1. News
  2. 2018
  3. October
  4. School of Health Sciences Film Club starts new season
News from City, University of London
College Building
Health Series: Announcements

School of Health Sciences Film Club starts new season

The screenings are followed by a discussion of the health themes raised, led by experts in the field.

by Shamim Quadir (Senior Communications Officer)

To kick off its 2018/19 season, City's School of Health Sciences Film Club held a screening of Manchester by the Sea. The film provides a harrowing but compelling account of a family’s tragedy over many years and explores the tensions that can exist between individual need and the expectation that family ties may bring.

Watching the film is recommended in a blog on the Royal College of Psychiatrists website because Manchester by the Sea "provides a powerful portrait of grief, but additionally adds the complication of both recent and past losses suffered".

The screening was followed by a discussion of the health themes raised and which was led by Professor Alan Simpson. He is a mental health nurse researcher at the school with a special interest in the involvement of and collaboration with service users and carers in mental health practice, education and research.

The discussion was free-flowing, with the audience able to share their interpretations of the film and what their take home message were.  It covered themes including how men in particular deal with grief, current mental health services, and the mental health of those involved in gangs.

Jacqueline Davies, Lecturer in Nursing at the school, and SHS film club convenor said:

“Manchester by the sea was chosen for the SHS film club because it portrays the experience of long term grief.  Those attending were healthcare students, staff and others directly connected with the activities of the School of Health Sciences, City, University of London.  They discussed how those in the film managed their bereavement and the impact on their mental health."

Professor Alan Simpson said:

This provided a great opportunity to explore complex issues of loss, trauma and deep grief, with students, staff and other people who came along on the night. Watching and discussing a film together provides a different and interesting way to explore mental health issues and, in this case particularly, how men manage and communicate emotions.

Next up in the School of Health Sciences Film Club schedule are:

‘The Divide’ - Monday, 15 October 2018, with director of the film, Katherine Round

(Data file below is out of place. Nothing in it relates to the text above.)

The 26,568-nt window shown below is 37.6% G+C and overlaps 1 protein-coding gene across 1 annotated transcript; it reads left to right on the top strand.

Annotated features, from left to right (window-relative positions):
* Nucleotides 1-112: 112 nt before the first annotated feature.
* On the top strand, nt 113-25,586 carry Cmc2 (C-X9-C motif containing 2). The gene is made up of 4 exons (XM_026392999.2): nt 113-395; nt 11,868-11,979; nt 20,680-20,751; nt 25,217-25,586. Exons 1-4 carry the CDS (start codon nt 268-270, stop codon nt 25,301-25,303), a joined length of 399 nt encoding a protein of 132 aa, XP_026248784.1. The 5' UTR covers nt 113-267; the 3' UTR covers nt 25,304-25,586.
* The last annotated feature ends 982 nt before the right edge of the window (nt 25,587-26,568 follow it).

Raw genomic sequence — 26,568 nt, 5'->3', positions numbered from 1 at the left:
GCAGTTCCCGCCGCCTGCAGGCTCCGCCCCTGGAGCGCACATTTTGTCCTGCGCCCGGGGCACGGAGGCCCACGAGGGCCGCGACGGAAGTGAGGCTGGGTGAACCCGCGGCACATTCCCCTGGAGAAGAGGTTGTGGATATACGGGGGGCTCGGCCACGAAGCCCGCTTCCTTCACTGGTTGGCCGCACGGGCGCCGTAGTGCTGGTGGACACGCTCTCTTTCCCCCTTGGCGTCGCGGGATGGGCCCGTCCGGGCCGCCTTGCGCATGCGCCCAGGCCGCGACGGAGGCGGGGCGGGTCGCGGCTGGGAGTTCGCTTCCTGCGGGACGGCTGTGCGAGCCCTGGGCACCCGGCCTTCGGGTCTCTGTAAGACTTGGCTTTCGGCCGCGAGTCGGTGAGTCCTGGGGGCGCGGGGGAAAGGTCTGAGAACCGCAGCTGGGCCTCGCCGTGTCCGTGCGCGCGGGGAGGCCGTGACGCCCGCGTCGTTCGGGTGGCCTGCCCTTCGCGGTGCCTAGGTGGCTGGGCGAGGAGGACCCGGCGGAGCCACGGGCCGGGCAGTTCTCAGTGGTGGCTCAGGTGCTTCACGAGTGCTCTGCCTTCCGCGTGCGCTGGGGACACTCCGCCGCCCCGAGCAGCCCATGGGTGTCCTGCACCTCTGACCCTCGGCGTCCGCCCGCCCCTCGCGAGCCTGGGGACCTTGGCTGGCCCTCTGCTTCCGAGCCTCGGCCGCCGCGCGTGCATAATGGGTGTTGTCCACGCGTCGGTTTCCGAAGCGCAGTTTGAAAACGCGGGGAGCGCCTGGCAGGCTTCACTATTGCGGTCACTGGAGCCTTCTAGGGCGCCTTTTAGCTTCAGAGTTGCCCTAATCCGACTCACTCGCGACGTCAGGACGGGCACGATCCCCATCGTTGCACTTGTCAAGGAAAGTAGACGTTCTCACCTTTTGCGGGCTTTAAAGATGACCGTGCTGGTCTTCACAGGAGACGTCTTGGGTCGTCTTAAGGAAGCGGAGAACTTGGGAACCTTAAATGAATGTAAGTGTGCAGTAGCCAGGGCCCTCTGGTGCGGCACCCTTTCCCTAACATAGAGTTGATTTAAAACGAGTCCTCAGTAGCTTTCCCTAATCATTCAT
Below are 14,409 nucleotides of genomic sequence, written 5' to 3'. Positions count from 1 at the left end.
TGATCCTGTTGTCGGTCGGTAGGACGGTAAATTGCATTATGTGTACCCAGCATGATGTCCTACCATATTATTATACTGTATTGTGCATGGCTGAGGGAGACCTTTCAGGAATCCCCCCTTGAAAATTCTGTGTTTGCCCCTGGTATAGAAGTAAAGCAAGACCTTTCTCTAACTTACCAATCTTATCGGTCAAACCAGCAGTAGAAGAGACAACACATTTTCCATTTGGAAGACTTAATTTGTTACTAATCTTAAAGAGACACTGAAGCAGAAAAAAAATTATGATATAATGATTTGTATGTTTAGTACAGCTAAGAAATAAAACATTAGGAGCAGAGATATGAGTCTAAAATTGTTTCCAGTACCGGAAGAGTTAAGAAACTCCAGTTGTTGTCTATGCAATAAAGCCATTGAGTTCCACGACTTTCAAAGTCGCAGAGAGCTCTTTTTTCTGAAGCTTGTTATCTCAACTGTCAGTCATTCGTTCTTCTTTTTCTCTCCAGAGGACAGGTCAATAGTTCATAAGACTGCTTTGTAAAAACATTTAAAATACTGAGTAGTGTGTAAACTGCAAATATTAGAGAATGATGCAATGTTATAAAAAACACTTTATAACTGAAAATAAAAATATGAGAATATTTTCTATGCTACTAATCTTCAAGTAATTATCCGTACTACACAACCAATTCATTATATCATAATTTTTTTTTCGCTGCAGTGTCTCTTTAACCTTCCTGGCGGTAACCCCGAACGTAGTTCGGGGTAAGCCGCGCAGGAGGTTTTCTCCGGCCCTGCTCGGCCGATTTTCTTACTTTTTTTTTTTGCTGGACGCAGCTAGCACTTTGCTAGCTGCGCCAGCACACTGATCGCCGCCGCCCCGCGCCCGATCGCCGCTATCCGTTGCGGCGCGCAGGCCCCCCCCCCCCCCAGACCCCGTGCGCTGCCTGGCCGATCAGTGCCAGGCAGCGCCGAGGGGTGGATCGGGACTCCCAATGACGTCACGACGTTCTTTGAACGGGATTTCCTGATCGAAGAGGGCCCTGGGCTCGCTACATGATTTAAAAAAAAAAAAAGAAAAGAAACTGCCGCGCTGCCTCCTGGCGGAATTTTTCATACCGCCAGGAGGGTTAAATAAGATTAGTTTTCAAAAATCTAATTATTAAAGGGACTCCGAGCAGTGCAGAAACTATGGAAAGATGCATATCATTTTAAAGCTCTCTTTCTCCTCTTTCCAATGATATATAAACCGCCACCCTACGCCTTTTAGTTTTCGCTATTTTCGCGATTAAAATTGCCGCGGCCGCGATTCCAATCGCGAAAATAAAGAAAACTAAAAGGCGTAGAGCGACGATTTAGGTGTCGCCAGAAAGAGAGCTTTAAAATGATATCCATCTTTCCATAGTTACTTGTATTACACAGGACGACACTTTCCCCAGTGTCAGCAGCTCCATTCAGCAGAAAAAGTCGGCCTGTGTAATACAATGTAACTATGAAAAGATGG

An award winning documentary illustrating the reality of the social determinants of health directed and produced by Katharine Round. Inspired by the book 'The Spirit Level' the film came about as a way to explore the human meaning of the research presented in the book, and to show, through the film's participants, how we are psychologically affected wherever we stand on the income ladder, and how this can lead to the relationships found in the research.

‘I, Daniel Blake’ - Monday, 22 October 2018, with Dr Paul Godin, Senior Lecturer in Sociology, City, University of London

Produced by Ken Loach in 2016, the film opens with the story of Daniel who has suffered a heart-attack at 59, and is struggling with the work capability assessment. In the job centre Daniel meets Katy and her children who applied for housing in London and has been moved to the North East of England because of the availability of housing in the UK. The film shows them visiting a food banks and other places where those who are struggling to maintain health and wellbeing might visit.

Kidulthood- Monday, 12 November 2018 with Tukiya Mutupa, Healthcare researcher, London School of Economics

A story about London teenagers who are granted a day of compassionate leave and what they do with the day.  Made in 2006 the film portrays gang culture which is still relevant today.

Getting support

If you're a student at City, you can access support through its Student Counselling and Mental Health Service.

If you're a member of staff at City, you can access support through its Occupational Health Service.

If you, or someone you know, needs support there are a number of helplines there to help:

Samaritans – for everyone

Call 116 123 - 24 hours a day, every day


Campaign Against Living Miserably (CALM) – for men

Call 0800 58 58 58 – 5pm to midnight every day

Visit the webchat page – 5pm to midnight every day

Papyrus – for people under 35

Call 0800 068 41 41 – Monday to Friday 10am to 10pm, weekends 2pm to 10pm, bank holidays 2pm to 5pm

Text 07786 209697


Childline – for children and young people under 19

Call 0800 1111 – the number won't show up on your phone bill

The Silver Line – for older people

Call 0800 4 70 80 90 – 24 hours a day, every day

Anyone can also contact their GP for advice and support.

Tags ,
Share this article